WDYT 7/19: What if technology will be able to help you find your superpower?

We all have one skill that we can do better than almost anyone else. But, most of us will never know what that is. What if technology could help?

Every one of us has a talent for something. You have a skill, or set of skills, that you do better than others. If you can identify this special skill or skillset, you can improve your job, your income, and even probably your life. But, if you’re like most people, you probably don’t know what your super skills are or might still have a few uncovered.

You may never discover your hidden talents on your own

Schools and universities mostly don’t do a good job of helping people discover their hidden talents. In most cases, schools are designed to make students that conform to a specific set of requirements or teach them specific things. Most Universities aren’t much better. You are supposed to focus on a field of study as quickly as possible. And maybe your skill is not even connected to this field or education environments in general.

Unless you are actively searching for your talents, experiment with a lot of things, activities or jobs you may go your entire life without discovering what things you’re best at.

Could machine learning help to uncover your special skills

But, what if you could get some help identifying your superpowers? AI and machine learning could help you quickly figure out what your hidden strengths are.

Through pattern recognition and adaptive computer tests, machine learning could help you figure out that you have an eye for design, a head for differential calculus, or the voice of an angel. There might be something machines could uncover which you or somebody else is not able to uncover.

Imagine we could teach an algorithm to identify the most common characteristics of success in several different fields or within a set of activities. You would then take a test that adapts to your answers to rapidly narrow down where your true talent lies.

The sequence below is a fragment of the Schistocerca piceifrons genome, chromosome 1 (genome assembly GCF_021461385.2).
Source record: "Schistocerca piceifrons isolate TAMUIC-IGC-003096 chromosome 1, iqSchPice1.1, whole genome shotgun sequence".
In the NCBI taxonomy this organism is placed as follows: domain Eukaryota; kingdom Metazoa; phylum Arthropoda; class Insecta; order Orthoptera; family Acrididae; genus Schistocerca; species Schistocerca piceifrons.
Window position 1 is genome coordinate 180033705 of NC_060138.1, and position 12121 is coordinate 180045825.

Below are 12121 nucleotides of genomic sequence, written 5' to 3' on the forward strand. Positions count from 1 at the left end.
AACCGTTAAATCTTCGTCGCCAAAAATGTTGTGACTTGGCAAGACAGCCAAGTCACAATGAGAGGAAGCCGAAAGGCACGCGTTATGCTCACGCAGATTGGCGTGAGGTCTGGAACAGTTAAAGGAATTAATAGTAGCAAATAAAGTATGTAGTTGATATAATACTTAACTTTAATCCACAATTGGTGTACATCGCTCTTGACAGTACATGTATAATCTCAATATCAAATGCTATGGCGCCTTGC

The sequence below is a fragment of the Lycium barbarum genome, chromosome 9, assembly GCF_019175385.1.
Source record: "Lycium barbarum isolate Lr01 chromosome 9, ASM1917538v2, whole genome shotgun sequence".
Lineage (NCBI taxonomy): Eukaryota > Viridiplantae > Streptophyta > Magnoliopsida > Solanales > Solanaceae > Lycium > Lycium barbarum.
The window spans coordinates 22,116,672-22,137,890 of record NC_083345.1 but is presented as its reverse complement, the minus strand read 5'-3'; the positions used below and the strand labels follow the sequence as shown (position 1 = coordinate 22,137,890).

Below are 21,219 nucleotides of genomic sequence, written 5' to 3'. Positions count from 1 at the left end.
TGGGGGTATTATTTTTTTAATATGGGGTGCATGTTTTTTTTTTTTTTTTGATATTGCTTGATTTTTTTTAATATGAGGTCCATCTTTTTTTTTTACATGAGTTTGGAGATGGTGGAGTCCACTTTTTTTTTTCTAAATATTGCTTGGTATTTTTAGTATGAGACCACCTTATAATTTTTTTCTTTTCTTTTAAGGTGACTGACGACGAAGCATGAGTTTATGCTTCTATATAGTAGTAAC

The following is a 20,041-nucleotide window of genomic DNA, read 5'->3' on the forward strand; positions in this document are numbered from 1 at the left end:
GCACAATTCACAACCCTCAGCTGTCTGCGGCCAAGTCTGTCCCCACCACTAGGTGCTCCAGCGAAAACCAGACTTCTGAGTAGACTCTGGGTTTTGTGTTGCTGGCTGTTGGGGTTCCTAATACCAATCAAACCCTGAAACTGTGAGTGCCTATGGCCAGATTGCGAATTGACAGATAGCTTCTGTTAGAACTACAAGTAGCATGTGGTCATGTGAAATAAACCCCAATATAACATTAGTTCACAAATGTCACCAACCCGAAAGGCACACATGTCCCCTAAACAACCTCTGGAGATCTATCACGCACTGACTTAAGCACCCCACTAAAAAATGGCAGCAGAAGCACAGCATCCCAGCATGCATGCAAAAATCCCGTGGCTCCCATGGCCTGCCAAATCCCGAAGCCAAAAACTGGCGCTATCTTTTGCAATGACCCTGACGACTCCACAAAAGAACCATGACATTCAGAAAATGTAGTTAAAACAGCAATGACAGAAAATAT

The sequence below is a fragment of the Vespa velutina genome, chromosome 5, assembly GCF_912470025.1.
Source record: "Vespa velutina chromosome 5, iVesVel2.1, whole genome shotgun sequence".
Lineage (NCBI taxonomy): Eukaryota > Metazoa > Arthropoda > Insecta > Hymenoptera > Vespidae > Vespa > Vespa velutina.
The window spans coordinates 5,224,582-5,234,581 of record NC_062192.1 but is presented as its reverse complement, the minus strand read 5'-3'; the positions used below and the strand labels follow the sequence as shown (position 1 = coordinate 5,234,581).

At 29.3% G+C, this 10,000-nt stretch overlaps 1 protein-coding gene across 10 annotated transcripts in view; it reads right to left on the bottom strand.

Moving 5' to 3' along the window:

Companies already using this in the hiring process

Companies and organisation are already using AI at a very low-level as part of the hiring process or human resource development. They are using machine learning algorithms to identify the best CVs and simple tests to find employees with the right soft skills or support career development.

But, these tests are only the first baby-steps towards what might be truly possible. Employers and HR departments are trying to find the best fit and the most competent employees.

It’s obvious that in the near future, we will be able to use even more sophisticated algorithms to identify talents and desires in potential employees. Maybe we will even be able at the kindergarten to discover that a child is uniquely suited to play the piano, writing, or engineering. We could make education more efficient and more enjoyable. What would do this to us and our society?


Using algorithms to find your super skills might also have a dark side. If you found out as a child that your true genius was as a pianist, would that rob you of your ability to choose your own path in life?

Instead of people discovering on their own what they wanted to do with their lives, this could somehow force all of us into careers where our super skills will make the biggest difference. But, what if people don’t want to do the work in areas where they are most talented?

You might be a mathematical genius, but you might hate math. What would society do with people who want to chase their passions in fields other than where their superpowers lie?

It doesn’t take much imagination to see how using machine learning to discover super skills could lead to something out of a dystopian science fiction novel or at least to a world without coincidences.

What do you think? Would you want to know?

If you could take a computer test today to discover your superpowers, would you want to know? What would you do with that knowledge? What if you hated your super skills? What if you discovered your current job was as far apart from your superpowers as possible? Or would you prefer to wait for human enhancement technologies?

These are the kind of difficult questions we will all need to wrestle with as AI and machine learning improve. What do you think?

Christian is a manager, activist, author, lecturer and curator. https://christianhei.se